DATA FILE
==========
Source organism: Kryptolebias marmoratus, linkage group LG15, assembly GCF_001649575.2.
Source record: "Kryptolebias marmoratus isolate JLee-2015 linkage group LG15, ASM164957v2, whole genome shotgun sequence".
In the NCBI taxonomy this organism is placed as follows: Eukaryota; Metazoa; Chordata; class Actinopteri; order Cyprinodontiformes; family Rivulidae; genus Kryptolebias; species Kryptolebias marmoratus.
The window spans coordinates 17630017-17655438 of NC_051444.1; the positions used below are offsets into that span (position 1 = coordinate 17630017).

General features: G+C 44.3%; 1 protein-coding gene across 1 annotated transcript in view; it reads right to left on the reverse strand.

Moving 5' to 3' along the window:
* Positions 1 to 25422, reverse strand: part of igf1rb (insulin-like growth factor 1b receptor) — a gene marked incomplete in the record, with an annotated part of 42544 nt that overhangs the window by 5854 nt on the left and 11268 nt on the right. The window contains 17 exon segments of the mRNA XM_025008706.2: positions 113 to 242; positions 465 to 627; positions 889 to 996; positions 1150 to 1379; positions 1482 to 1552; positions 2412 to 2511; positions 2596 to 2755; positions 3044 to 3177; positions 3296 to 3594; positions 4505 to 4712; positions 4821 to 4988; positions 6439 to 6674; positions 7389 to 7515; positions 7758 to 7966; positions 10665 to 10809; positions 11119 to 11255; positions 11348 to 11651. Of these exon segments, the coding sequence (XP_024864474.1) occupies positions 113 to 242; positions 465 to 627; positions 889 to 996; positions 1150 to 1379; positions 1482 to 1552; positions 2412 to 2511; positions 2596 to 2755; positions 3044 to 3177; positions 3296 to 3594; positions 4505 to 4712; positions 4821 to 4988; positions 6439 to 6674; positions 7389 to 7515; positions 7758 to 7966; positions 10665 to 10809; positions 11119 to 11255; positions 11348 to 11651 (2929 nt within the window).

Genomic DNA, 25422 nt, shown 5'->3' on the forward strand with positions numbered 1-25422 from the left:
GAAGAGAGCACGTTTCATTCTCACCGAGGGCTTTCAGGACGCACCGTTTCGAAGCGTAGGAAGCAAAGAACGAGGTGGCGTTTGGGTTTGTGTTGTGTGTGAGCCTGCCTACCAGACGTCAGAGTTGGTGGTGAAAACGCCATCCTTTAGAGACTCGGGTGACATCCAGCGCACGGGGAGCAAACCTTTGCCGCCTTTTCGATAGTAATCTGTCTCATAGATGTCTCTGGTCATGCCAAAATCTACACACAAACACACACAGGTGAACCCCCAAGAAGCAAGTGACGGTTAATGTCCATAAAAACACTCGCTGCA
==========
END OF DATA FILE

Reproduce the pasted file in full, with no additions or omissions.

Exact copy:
Source organism: Kryptolebias marmoratus, linkage group LG15, assembly GCF_001649575.2.
Source record: "Kryptolebias marmoratus isolate JLee-2015 linkage group LG15, ASM164957v2, whole genome shotgun sequence".
In the NCBI taxonomy this organism is placed as follows: Eukaryota; Metazoa; Chordata; class Actinopteri; order Cyprinodontiformes; family Rivulidae; genus Kryptolebias; species Kryptolebias marmoratus.
The window spans coordinates 17630017-17655438 of NC_051444.1; the positions used below are offsets into that span (position 1 = coordinate 17630017).

General features: G+C 44.3%; 1 protein-coding gene across 1 annotated transcript in view; it reads right to left on the reverse strand.

Moving 5' to 3' along the window:
* Positions 1 to 25422, reverse strand: part of igf1rb (insulin-like growth factor 1b receptor) — a gene marked incomplete in the record, with an annotated part of 42544 nt that overhangs the window by 5854 nt on the left and 11268 nt on the right. The window contains 17 exon segments of the mRNA XM_025008706.2: positions 113 to 242; positions 465 to 627; positions 889 to 996; positions 1150 to 1379; positions 1482 to 1552; positions 2412 to 2511; positions 2596 to 2755; positions 3044 to 3177; positions 3296 to 3594; positions 4505 to 4712; positions 4821 to 4988; positions 6439 to 6674; positions 7389 to 7515; positions 7758 to 7966; positions 10665 to 10809; positions 11119 to 11255; positions 11348 to 11651. Of these exon segments, the coding sequence (XP_024864474.1) occupies positions 113 to 242; positions 465 to 627; positions 889 to 996; positions 1150 to 1379; positions 1482 to 1552; positions 2412 to 2511; positions 2596 to 2755; positions 3044 to 3177; positions 3296 to 3594; positions 4505 to 4712; positions 4821 to 4988; positions 6439 to 6674; positions 7389 to 7515; positions 7758 to 7966; positions 10665 to 10809; positions 11119 to 11255; positions 11348 to 11651 (2929 nt within the window).

Genomic DNA, 25422 nt, shown 5'->3' on the forward strand with positions numbered 1-25422 from the left:
GAAGAGAGCACGTTTCATTCTCACCGAGGGCTTTCAGGACGCACCGTTTCGAAGCGTAGGAAGCAAAGAACGAGGTGGCGTTTGGGTTTGTGTTGTGTGTGAGCCTGCCTACCAGACGTCAGAGTTGGTGGTGAAAACGCCATCCTTTAGAGACTCGGGTGACATCCAGCGCACGGGGAGCAAACCTTTGCCGCCTTTTCGATAGTAATCTGTCTCATAGATGTCTCTGGTCATGCCAAAATCTACACACAAACACACACAGGTGAACCCCCAAGAAGCAAGTGACGGTTAATGTCCATAAAAACACTCGCTGCA